Is a Degree in Fermentation Science All You Need to Apply for a Job as a Brewer?
Craft brewing is a cottage industry that has seen a massive spike in growth over the past two decades. Many entrepreneurs have built strong, profitable businesses around micro-brewing. Those business owners need able-bodied people with the right experience and credentials to fill out positions within their breweries.
To answer the question straight away, a degree in any field in which a student or job seeker intends to build a career is always a good idea, but most brewers don’t hold degrees in fermentation science. A better course of action is to gain practical experience while still in school, regardless of your primary or degree path.
If, however, your plan is to own your own brewery or be one of those entrepreneurs who build a career around brewing, a strong working knowledge of the craft is essential for success. A degree in fermentation science in that instance is a worthy and wise thing to pursue. So what are employers in this field looking to find in qualified candidates? Let’s have a look at some of the common qualifiers.
#1 – A Desire to Learn
Add to this the ability to learn quickly. The more knowledge an applicant has gone in, the easier it will be to get a job. Brewing beer is an exact science with little margin of error. Don’t approach the task with the attitude that it is somehow easy. It isn’t. Master brewers who are willing to pass on their skills are not always easy to find. Taking on employees or apprentices usually means having to reveal certain trade secrets or proprietary practices that many aren’t willing to reveal.
The best way to secure an entry-level job or apprenticeship is to go into the position with the right motivation and attitude. Approach prospective employers as a person who wants to learn from the best and demonstrate a desire to excel. Most brewers also have a real love for their craft and want to see the art passed on. They look for people who will be responsible for the things they are taught and who demonstrate a sense of loyalty both to the company as well as the craft.
#2 – Enough Time to Devote to the Task
If you are still a student trying to get a job in brewing, make sure that the right balance exists between time for study and time for work. Concentration and attention to detail are essential in both the world of brewing and academics. You are working hard to earn that degree; don’t let a job – any job – stand in the way of that.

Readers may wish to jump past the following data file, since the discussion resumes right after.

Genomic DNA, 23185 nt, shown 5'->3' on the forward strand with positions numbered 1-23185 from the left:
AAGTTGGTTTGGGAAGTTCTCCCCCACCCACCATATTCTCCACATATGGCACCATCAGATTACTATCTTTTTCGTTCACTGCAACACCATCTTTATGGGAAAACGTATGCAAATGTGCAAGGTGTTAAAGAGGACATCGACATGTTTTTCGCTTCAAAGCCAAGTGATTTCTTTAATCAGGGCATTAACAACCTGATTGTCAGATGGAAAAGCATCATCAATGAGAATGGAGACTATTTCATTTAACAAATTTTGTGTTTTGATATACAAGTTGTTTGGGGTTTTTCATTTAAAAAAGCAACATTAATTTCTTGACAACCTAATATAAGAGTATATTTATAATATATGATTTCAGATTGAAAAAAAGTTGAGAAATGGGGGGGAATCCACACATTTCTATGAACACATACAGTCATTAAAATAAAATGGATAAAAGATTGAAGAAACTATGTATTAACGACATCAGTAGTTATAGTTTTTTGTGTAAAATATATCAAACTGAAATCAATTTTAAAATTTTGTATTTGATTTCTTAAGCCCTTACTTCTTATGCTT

If your grades do start to slip or time to complete coursework seems to be too short, there are ways to recalibrate the time spent on it. Working with a tutor to sort out details in a challenging course or enlisting the aid of a term paper or essay helper to get tough written assignments done on time are two examples.
#3 – A Willingness to Work Your Way Up
Entry level jobs in breweries often pay minimum wage or just slightly above and the work is rarely glamorous. Like in any kind of apprenticeship, entry-level brewery employees are often tasked with the most menial job to free up time for the master brewer(s) in the facility to concentrate on crafting a quality product. Only those who express the most serious commitments will ever even be considered for apprenticeships or better-paying jobs as actual brewers.
It might not sound all that glamorous, but the rewards of sticking with it are many. Because this is a profession that requires specialized skills, the pay does increase as you get better at the craft. You could even branch out on your own after a few years, open a brewery, and start teaching others what you’ve learned. After all, someone took the time to guide you. Once you’ve achieved that level of success, why not take the time to pay it forward?
About the Author;
Jennifer Lockman is a graduate from UCLA majoring in Journalism and a blogger. Her expertise includes general education, e-learning, business, writing and lifestyle.